"(Deputies) took the appropriate actions under the circumstances and followed the relevant policies and procedures," a Sheriff's Department spokeswoman told KDVR. "The care and well-being of our inmates is a top priority for the Denver Sheriff's Department, which is why we contract with Denver Health to provide comprehensive medical care at both of our jails."
The department’s policies have since been changed. Now, an emergency ambulance will be called if an inmate goes into labor.
"Any layperson can see that a woman who has been in labor for hours and hours and who is yelling, calling that she's in labor and needs to call the hospital needs to go to the hospital, pick up the phone and call 911," Newman told KDVR.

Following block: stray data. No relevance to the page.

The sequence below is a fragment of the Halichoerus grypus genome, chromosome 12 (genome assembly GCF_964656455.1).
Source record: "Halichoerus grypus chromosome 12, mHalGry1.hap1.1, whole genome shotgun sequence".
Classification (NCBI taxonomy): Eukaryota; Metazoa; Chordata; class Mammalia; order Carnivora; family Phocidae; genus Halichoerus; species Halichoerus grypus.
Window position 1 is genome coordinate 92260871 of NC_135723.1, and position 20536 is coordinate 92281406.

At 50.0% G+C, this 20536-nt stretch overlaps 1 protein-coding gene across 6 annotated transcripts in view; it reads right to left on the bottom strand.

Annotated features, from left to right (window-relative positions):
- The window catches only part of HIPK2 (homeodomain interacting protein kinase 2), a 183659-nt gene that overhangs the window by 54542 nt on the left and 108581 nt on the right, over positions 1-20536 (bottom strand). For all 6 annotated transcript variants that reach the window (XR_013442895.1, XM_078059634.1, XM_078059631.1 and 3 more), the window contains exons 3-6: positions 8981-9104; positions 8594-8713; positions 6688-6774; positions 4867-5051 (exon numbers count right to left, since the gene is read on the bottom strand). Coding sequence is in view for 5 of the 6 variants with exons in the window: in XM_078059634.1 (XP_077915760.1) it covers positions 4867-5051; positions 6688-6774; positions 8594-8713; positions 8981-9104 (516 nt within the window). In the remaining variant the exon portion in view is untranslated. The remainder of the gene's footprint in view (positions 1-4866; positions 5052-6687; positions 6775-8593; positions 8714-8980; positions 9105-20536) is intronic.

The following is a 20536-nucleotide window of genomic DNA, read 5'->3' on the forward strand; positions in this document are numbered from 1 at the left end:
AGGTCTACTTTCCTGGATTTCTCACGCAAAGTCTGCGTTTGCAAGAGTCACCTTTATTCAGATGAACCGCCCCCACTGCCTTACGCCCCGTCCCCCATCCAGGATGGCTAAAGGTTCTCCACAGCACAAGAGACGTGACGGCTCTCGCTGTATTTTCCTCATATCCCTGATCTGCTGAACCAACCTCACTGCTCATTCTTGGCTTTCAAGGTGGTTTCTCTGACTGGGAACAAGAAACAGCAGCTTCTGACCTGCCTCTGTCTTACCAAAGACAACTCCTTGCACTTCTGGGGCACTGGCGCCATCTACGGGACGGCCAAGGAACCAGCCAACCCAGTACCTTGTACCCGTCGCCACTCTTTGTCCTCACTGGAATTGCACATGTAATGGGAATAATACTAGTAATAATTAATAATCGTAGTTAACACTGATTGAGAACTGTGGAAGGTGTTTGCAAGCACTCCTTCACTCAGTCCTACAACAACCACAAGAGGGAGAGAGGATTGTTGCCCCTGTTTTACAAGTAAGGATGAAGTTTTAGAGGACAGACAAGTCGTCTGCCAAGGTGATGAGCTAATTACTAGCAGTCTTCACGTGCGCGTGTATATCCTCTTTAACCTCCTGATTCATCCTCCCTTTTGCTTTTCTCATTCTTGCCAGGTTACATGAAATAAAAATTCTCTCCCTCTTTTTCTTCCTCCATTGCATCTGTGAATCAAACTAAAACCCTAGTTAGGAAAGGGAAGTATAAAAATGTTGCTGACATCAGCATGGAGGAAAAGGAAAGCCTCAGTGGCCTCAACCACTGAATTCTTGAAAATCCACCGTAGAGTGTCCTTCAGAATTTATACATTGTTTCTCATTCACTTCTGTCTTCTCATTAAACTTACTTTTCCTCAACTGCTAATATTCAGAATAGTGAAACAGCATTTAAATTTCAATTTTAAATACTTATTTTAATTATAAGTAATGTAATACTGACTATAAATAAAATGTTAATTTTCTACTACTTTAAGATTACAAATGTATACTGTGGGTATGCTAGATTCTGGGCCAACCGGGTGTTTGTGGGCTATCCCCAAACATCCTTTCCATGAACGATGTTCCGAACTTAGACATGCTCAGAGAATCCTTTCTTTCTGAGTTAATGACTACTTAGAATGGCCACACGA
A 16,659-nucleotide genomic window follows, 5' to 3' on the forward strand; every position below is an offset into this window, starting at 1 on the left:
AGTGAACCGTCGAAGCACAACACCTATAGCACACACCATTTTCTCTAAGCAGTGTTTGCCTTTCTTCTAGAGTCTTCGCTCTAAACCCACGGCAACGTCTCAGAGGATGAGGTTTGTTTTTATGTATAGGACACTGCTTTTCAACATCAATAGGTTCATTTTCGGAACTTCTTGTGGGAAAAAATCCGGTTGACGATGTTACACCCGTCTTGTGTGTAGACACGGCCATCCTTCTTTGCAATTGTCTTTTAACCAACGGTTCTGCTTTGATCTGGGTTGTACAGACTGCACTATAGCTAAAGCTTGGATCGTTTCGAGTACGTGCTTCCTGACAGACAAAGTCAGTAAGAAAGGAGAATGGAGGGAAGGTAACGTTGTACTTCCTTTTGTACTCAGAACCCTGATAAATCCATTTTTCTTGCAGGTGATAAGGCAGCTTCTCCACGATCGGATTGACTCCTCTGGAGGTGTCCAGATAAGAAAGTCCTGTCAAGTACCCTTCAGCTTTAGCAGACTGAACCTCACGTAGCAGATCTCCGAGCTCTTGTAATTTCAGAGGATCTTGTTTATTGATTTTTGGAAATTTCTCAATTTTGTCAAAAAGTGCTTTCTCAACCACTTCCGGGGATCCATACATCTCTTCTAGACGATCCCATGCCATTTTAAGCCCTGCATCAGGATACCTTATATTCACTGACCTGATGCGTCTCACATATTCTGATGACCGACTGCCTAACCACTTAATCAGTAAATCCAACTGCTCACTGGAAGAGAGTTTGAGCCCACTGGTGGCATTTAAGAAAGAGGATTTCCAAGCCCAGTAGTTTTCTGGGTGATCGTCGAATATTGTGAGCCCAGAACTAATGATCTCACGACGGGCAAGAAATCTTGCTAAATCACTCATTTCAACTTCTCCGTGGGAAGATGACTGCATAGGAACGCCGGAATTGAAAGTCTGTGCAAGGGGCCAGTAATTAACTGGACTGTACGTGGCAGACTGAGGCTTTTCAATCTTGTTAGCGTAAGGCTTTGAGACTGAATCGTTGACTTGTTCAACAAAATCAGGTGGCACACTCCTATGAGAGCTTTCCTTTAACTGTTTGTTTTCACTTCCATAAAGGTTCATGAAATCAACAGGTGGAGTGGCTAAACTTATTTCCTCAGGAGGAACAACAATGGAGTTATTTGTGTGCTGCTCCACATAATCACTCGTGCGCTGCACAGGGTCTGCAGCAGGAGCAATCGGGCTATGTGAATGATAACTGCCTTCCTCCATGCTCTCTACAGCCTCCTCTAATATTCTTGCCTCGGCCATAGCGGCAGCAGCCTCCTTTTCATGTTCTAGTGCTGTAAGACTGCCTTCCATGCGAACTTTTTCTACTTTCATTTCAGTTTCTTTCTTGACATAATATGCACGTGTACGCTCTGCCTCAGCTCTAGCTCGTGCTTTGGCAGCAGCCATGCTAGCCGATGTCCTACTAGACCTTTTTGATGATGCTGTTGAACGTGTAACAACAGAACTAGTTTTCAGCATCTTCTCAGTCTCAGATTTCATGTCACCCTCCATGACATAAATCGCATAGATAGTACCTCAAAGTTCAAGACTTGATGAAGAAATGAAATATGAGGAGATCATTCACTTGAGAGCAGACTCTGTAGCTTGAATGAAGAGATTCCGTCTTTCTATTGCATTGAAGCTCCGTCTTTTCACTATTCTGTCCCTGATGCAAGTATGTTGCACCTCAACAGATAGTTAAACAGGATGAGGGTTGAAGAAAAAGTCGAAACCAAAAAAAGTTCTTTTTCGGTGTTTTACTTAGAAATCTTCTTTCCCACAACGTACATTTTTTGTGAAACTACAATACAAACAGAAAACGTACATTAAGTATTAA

Denver Health Medical Center did not comment to KDVR because it is a pending legal matter. Its nurses are staffed at jails to provide medical care to inmates.
"The internal review is complete but due to the legality of the incident, we unfortunately are not able to share the information publicly," officials with the medical center told KDVR in a statement.
Sanchez had been in custody for about two weeks before giving birth.
"I know I was (in jail) because I was at fault for something I did wrong, but I didn't deserve that, especially not my baby," Sanchez told KDVR.